Influencer marketing has been with us for a long time, and initially brands would focus on Macro and celeb-influencers to endorse their brand and products. As this discipline rose in popularity, so did the “ad immunity” among consumers and the effect seemed to get watered down. The so-called Influencer Branded Fatigue kicked us in the teeth.
Consumers are just like you and me, well they are you and me – we like relevance and context. We like local and trustworthy people who tell us that “this pair of shoes are good”. Not because they tell us they are good, but because they are a perfect fit and that they will do everything we need them to do. One of the good ways of getting to that point of convincing me to convert, is by serving me authentic content.
But what is this “authentic content” anyway? For us here at Cocolab, being authentic means that you believe in the product and message you’re trying to sell. You embrace it wholeheartedly and the experience you have with the product or brand is gained firsthand. If you do not make an effort to get to that point, some consumers will look right through you and the consequence could be that your brand-value drops.
How can you make your content more authentic and true to your and to the audience of your influencers:
Know your audience:
First of all, make sure you know who you are selling to and make sure your influencers are catering to this persona-group. But, you are of course a marketing professional so that part is clear already I’m sure!
Use customers or industry experts:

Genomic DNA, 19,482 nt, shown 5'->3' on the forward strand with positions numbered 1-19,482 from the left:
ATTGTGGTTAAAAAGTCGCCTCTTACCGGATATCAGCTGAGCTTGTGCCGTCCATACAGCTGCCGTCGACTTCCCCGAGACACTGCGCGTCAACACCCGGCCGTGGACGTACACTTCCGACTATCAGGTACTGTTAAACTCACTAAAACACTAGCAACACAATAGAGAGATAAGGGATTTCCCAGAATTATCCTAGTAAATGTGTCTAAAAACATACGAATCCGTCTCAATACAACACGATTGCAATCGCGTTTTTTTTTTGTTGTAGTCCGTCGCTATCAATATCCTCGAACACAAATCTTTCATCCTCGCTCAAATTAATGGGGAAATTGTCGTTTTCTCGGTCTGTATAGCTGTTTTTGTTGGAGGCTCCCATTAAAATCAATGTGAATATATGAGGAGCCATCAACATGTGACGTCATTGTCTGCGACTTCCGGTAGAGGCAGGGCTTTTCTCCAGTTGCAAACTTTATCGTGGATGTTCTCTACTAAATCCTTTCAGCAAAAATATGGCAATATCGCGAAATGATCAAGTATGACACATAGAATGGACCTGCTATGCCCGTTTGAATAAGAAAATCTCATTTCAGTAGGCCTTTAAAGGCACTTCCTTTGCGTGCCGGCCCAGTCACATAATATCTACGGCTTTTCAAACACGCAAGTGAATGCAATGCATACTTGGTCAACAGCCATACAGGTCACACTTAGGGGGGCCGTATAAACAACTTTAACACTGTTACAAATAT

We wrote another article about why using your own customers is a very good idea, but you should also consider investing in an industry expert. If they are good, they are usually trusted by your audience and seen as an independent 3rd party. Let’s say you run a furniture shop – then it would make sense to use an interior designer / stylist as an influencer.
Let influencers unfold their talent:
Don’t instruct them too much on creative direction. Usually that results in awkward content where it’s clear that the influencer is not in her “real habitat”. The same way fashion shots are clearly “fake” because the model is instructed to pose in a specific way.
Don’t necessarily use “known faces”:
Known faces and celebs can be good for strategy e.g. generating awareness, but score less on the “authenticity scale”. Move down the celeb ladder and try local Micro or even Nano influencers. There is clear evidence that these groups are much more efficient in converting, but also on your cost-to-effect-ratio.
Don’t be too polished (don’t go Photoshop crazy):
Or don’t let your influencers create content that is too polished, as “real life” scenarios will help you make your brand and products stand out in a genuine and trustworthy way.
Don’t only try to sell products:
Selling products and services is good, that’s probably why your business exists in the first place. But also try putting a value on branding and awareness; the discipline which will keep your products top of mind with consumers and will give your business sustainability. Decide how much every 1,000 post views and every 10 engagements an influencers generates is worth to you, and use that as measurable KPIs.
Test different content and scale up:
With influencers you can make small scale tests to see what works best. Which types of content gives the best response and engagement rate. Once you have run a few small tests, it’s easy to scale the winning format up.
The point is that authentic content seems to be the holy grail these days, and often creating this kind of content will take less effort for you and your marketing department. Give it a go! Include it in your strategy – we guarantee it will work.